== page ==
Systematic review: School health promotion interventions targeting physical activity and nutrition can improve academic performance in primary- and middle school children

K.K. Pucher, N.M.W.M. Boot, N.K. de Vries

Research output: Contribution to journalArticleAcademicpeer-review

Abstract

Purpose – a systematic review of effects and mediators was conducted to determine whether school health promotion interventions (shpis) can enhance children's academic performance (ap).design/methodology/approach – pubmed and psycinfo database searches and subsequent reference list reviews were conducted for papers published before 18 january 2012 with a standard form of eligibility criteria encompassing standardized measures of ap (e.g. Grade-point averages, end of year marks) and methodology sound studies (e.g. Randomized controlled trials, cross-over controlled trials, quasi-experimental designs with pre- and posttest) of interventions addressing healthy lifestyles in the general school population. Information for the study description was extracted from the original article (e.g. Country, study purpose, research design, effects on ap measures, components of health promoting school, author's explanations for observed effects). Effect sizes were calculated for effects on ap measures.findings – remaining shpis targeted exclusively the maintenance of energy balance (physical activity (pa) and nutrition) and had small to large positive effects on ap; no negative effects were reported. Effects of different kinds of interventions varied across academic domains. One pa intervention reported large effects of vigorous activity on mathematics; another pa intervention had small to medium impact on language scores. Small to medium effects were found for interventions combining nutrition and pa elements; one affected mathematics and another both mathematics and language scores. Slight improvements in language scores were observed for breakfast provision in schools.limitations – the small number of interventions, little homogeneity in intervention components (content, length and measurement instruments), reporting bias and some inconsistent results should be considered when interpreting our results. Our review did not allow definite conclusions concerning mechanisms responsible for effects of shpis on ap.practical implications – planned development of school health promotion will need to be based on evidence. Measures of ap should be included in evaluations of shpis. Schools and health professionals should be made aware of the importance of these measures.originality/value – we provide evidence that shpis promoting energy balance can affect ap, also if they do not target children at risk or with specific symptoms, nor employ elements directly connected to school education.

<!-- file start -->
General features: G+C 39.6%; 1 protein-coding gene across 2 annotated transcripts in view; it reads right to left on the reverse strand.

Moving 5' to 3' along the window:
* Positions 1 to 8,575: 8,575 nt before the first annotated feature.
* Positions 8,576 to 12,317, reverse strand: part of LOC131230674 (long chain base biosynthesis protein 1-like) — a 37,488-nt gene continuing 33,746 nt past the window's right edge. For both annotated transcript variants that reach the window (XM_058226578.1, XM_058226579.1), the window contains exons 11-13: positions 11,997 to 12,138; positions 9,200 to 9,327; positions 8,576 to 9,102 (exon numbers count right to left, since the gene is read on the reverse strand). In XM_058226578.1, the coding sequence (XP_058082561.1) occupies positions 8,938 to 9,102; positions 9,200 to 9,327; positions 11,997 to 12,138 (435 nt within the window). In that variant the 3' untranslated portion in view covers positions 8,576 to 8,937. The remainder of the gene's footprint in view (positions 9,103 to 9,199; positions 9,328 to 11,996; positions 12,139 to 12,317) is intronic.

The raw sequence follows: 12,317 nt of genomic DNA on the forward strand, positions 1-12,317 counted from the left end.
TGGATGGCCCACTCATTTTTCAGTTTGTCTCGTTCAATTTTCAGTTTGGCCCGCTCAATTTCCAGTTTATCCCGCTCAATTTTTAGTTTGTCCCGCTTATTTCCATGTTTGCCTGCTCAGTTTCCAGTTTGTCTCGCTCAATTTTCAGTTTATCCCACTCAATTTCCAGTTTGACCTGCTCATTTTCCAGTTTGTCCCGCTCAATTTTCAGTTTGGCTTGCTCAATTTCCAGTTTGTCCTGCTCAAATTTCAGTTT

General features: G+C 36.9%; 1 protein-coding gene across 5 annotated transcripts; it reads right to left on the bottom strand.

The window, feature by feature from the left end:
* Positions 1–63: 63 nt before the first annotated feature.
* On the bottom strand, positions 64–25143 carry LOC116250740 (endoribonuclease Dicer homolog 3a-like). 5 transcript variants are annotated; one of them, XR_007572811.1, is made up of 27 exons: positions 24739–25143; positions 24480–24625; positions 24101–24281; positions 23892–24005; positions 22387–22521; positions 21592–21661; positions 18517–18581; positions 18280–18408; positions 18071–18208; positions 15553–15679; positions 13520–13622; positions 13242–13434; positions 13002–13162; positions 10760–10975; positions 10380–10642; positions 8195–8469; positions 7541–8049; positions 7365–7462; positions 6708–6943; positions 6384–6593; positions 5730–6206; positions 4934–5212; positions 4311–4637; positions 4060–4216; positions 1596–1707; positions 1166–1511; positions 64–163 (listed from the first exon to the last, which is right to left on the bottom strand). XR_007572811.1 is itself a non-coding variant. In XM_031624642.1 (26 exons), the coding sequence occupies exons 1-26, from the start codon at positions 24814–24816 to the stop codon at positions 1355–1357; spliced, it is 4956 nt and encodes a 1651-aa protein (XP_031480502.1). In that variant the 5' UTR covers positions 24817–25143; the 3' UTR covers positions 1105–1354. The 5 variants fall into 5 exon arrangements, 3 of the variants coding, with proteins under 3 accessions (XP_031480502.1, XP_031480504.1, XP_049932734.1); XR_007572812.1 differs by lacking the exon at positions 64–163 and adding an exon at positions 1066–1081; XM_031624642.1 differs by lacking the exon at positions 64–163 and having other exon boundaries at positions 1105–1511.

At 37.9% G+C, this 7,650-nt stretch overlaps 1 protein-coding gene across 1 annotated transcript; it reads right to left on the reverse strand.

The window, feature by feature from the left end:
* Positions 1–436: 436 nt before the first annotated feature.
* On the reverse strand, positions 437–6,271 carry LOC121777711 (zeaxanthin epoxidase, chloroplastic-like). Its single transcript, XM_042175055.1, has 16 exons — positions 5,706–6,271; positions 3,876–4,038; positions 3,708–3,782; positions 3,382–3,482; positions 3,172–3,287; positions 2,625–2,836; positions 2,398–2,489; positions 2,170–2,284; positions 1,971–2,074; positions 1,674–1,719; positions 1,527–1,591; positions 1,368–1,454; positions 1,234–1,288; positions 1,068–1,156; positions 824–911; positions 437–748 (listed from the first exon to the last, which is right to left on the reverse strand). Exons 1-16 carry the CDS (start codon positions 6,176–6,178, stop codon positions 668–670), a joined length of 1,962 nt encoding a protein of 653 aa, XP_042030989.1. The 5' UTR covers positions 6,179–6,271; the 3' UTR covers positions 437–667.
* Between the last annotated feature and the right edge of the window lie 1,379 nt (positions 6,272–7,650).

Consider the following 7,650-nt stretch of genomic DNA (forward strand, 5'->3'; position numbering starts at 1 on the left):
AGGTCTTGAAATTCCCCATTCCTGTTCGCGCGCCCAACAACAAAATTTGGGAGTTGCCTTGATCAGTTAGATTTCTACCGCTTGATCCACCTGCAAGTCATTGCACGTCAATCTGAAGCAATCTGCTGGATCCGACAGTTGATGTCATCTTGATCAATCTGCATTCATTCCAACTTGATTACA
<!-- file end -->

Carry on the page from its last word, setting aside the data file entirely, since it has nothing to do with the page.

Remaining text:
Original languageEnglish
Pages (from-to)372-391
JournalHealth Education
Volume113
Issue number5
DOIs
Publication statusPublished - 1 Jan 2013

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